What he found is a well-designed machine that does exactly what it claims, and which runs Windows 95 from a CF card. It’s slow because it’s an embedded version of the 386 variant with a 16-bit bus originally brought to market as a chip that could work with 16-bit 286-era chipsets. But the designer has done a good job of melding old and new parts to extract the most from this vintage chip, and has included some decidedly modern features unheard of in the 386 era such as a CH375B USB mass storage interface.
If we had this device we’d ditch ’95 and run DOS for speed with Windows 3.1 where needed. Back in the day with eight megabytes of RAM it would have been considered a powerhouse before users had even considered its form factor, so there’s an interesting exercise for someone to get a vintage Linux build running on it.
One way to look at it is as a novelty machine with a rather high price tag, but he makes the point that considering the hardware design work that’s gone into it, the 200+ dollar price isn’t so bad. With luck we’ll get to experience one hands-on in due course, and can make up our own minds. Our original coverage is here.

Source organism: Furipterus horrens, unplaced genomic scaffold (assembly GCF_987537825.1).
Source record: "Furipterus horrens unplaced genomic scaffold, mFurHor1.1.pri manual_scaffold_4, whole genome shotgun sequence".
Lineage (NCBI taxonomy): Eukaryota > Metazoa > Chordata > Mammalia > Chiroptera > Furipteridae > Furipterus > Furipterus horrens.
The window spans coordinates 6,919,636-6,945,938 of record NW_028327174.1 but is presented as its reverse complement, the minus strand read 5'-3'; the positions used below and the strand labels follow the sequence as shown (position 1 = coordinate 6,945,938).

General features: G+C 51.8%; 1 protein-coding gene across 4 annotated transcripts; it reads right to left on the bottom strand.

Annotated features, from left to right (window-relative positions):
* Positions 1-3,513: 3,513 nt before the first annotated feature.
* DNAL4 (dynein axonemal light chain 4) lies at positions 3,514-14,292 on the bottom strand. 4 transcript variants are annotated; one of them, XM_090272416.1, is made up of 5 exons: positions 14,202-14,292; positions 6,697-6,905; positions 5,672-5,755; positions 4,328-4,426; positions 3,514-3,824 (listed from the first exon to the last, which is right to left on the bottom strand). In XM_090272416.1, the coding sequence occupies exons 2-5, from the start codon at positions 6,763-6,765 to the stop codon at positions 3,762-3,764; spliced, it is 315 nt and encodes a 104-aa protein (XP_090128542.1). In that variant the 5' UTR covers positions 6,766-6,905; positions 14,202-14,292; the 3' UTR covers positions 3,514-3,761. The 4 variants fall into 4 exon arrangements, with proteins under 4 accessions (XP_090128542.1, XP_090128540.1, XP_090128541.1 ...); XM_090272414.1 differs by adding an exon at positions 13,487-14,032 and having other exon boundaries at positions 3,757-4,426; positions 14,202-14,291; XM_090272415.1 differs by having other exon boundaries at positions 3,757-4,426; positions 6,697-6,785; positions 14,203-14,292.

It’s not likely that we’ll talk about a new PC here at Hackaday because where’s the news in yet another commodity computer? But today along comes not one but two new PCs courtesy of the ever bounteous hall of wonders at AliExpress, that are unusual enough to take a look at. If you have around $250 to spare, you can have a brand new, made in 2023, 80386sx plamtop PC capable of running Windows 95, or an 8088 laptop for DOS. Just what on earth is going on?
[Emupedia]’s work to preserve computer history by way of making classic and abandoned games and software as accessible as possible is being done in a handy way: right in your browser with EmuOS.
Doing things this way has powerful “Just Works” energy. Visit that link in a modern browser and in no time at all you’ll be looking at a Windows 95 (or Windows 98, or Windows ME) desktop, filled with a ton of shortcuts to pre-installed and ready-to-run classic software. Heck, you can even keep it simple and be playing the original Microsoft Solitaire in no time flat. There is also a whole ton of DOS software waiting to be fired up, just double-click the DOSBox icon, and browse a huge list. The project is still in development, so not everything works, but the stuff that does is awfully slick.